“ You are the man under whose care I placed myself, when I sincerely and openly avowed my belief in the doctrines you profess; I, therefore, consider that you are the person, to whom I should make known my change of senti. ment. I should have remained in silence, as I have done for two years past, without the least thought of its being wrong for me to do so, thinking that God alone was the Lord of the conscience, had it not been for hearing the new manner, in which the table of the Lord was barred at Pleasant Valley. Mr Osturn appeared very fearful, that any should commune with him, who did not believe exactly as he did. He inquired of a member of Mr. King's church concerning his faith ; and on finding that it did not agree with his own, he threatened to inform Mr King. And after satirizing the character of a man,' that he knew nothing about, on account of his writings (which he confessed he had never read) he added, " I have long intended to examine into your religious experience, and I cannot administer the ordinances to a person of your faith.” And on the Sabbath following, after giving a general invitation, added, “there are some, there are some ihat it is not proper to in. vite. We expect you to believe in common with us, such and such doc. trines,” which contained the sum of his belief. I felt shocked at the situation I was in ; shut out from my master's table by a man, for no other reason than not believing just as he did! after which prohibition, to approach would have appeared like dissembling, since I did not believe the doctrine he ad
. Emanuel Swedenborg.
vanced, although it as yet remained unknown. I considered that this could not be the table of the Lord, for that is free to all who love him and keep his commandments :—this must belong to a man, therefore, I have no right to it. And I do not wish to offend God nor man, nor put any to the trouble of searching after my faith. For the satisfaction, therefore, of the church, to which I nominally belong and love sincerely, I do openly declare my belief." Pages 5–6.
Here follows an avowal of her belief concerning the object of worship, and concerning Redemption, with the “ reasons of this belief.” This acknowledgment is made with so much modesty and humility, that we cannot but reflect with Honour on the feelings with which it was received by the church. The paragraph which immediately follows this statement, is worthy of notice for the simplicity, yet earnestness and force, of the appeal which it contains.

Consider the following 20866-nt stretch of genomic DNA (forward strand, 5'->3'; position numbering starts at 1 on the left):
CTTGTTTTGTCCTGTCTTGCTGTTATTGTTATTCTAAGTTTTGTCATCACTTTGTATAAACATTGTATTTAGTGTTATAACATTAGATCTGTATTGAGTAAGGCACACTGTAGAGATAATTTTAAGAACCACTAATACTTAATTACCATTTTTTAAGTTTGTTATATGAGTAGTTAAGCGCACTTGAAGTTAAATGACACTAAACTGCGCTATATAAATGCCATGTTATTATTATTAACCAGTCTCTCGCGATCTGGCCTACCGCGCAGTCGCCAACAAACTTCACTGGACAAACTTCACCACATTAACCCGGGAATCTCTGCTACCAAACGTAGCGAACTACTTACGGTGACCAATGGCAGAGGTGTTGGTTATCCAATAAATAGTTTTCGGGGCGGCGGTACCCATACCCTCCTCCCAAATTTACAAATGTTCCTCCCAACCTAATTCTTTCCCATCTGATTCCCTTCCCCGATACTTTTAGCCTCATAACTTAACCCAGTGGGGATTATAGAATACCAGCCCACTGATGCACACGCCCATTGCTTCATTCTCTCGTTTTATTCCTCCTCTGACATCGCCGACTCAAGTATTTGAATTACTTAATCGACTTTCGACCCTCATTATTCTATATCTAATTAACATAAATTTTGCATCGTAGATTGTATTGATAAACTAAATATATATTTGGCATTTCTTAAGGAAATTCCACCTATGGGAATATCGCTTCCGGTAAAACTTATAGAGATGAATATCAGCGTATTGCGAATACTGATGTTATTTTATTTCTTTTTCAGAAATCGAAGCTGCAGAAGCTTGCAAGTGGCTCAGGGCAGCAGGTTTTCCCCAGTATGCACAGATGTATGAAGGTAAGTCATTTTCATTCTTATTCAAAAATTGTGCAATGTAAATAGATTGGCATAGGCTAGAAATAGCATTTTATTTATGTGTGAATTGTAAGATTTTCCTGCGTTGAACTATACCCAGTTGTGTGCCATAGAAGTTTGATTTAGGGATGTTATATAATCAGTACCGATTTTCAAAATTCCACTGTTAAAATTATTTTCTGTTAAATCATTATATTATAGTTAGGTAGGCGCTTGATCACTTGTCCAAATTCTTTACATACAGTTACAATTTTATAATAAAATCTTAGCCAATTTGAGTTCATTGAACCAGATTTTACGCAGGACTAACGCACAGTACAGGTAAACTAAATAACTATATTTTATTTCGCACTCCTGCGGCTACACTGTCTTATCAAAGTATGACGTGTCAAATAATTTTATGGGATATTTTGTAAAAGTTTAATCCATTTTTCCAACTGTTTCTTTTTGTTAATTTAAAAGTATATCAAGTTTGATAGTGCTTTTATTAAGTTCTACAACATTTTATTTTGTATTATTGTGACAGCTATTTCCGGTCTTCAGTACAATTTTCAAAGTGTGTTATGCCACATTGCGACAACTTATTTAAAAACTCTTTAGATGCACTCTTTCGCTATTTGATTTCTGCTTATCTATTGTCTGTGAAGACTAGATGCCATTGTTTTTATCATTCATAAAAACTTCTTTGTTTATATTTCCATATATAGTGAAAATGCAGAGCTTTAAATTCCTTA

“Now, sir, I have seriously and plainly set before you and the church in general, my belief, and judge ye of it rationally, and not according to the appearance of things, but judge ye righteous judgment; remembering that ye are stewards, and will also hereafter be judged. It now remains for you to determine, whether you think me worthy to enjoy church privileges as heretofore with you. If you cannot hold fellowship with me while I worship the Lord and Saviour Jesus Christ, as the only God of the universal heavens and earth, I wish my dismission from the church, I leave my case with my merciful Saviour, who hath opened my eyes, that I might see wondrous things in' his law, which I should make a poor return for, if I was ashamed to confess his name before the rulers of my people, for fear of being turned out of their society. You may think that I am ignorant and proud, considering my. self wiser than my father, and despising instruction. But if you do, you will judge me wrongfully. And the Lord, in whose presence I feel myself, knows me, and I am sure, will not condemn me for such a crime, for I am sensible that of myself, I cannot know any thing, and in the sincerity of my soul, in humble prayer and fasting, have I sought the right way; and the motives by which I have been inspired, are the love and fear of the Lord. I thing it essentially necessary, that all people should have correct ideas of the object of their worship, since life eternal depends upon it. To me, therefore, it appears absolutely necessary for all, humbly to look to the Lord for light in their understandings, while they read the revelation he has made of himself. For is it not from him alone, that all true instruction and understanding of the sacred word is derived ? For we cannot believe a thing merely because we hear it asserted. There must be a rational understanding, which brings with it a conviction of the truth, before there can be any true faith. We may, indeed, blindly assent to what we have no knowledge of, but this cannot with any propriety be called faith or belief."